White Areas in Hemangiomas Point to Ulceration

Early white discoloration in infantile hemangiomas predicts ulceration with high sensitivity

FRIDAY, Nov. 19 (HealthDay News) -- In patients with infantile hemangiomas (IHs), early white discoloration predicts ulceration with high sensitivity, according to research published in the November issue of the Archives of Dermatology.

Sheilagh M. Maguiness, M.D., of Children's Hospital Boston, and colleagues analyzed data from 11 infants with early white discoloration of hemangiomas and extensive ulceration, as well as 55 3-month-old patients with IHs who were followed retrospectively through photographs.

The researchers found that, among the 11 patients, average age at first ulceration was 2.6 months, and average age at healing was 5.2 months. Among the other 55 patients, 12 of 14 with white discoloration (86 percent) had ulceration or developed it later. With white or slightly white hemangiomas, the sensitivity and specificity for predicting ulceration were 1.00 and 0.68, respectively.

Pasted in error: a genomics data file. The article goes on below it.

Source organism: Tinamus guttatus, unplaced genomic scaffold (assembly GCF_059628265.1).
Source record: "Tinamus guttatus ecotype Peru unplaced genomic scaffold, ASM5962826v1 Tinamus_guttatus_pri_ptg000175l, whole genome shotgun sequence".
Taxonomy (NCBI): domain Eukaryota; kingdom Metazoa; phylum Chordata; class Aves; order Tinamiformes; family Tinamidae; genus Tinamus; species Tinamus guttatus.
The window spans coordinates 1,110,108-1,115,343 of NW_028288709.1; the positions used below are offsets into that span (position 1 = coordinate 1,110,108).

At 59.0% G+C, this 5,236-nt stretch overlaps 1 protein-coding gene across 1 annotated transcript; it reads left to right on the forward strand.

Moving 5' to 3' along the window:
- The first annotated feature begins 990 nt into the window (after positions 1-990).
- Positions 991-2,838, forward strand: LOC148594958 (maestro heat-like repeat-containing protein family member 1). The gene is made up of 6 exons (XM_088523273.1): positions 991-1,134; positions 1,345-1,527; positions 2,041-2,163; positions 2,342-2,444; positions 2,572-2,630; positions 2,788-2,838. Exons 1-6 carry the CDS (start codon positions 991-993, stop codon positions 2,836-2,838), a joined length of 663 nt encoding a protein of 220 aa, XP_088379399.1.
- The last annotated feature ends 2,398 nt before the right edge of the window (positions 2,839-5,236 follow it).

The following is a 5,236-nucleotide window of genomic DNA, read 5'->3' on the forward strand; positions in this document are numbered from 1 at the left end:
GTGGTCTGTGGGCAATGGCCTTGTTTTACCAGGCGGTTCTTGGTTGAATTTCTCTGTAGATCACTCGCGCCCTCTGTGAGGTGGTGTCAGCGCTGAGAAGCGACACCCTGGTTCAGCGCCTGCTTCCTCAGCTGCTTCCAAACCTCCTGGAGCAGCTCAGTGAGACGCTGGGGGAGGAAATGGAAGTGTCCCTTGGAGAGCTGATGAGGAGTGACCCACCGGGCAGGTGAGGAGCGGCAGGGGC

"Ulceration is the most common complication and occurs most often toward the end of the growth phase: mean age at onset, 4 months. However, in some IHs, ulceration precedes proliferation and is actually the presenting clinical sign of IH. That ulceration can occur before tumor growth suggests that it may not simply be a response to rapid growth or tensile stress on the overlying skin but that other causes such as local tissue hypoxia may play a role," write the authors of an accompanying editorial.

Two co-authors disclosed financial relationships with Cutera Lasers or Pierre Fabre, and one author disclosed legal consulting.

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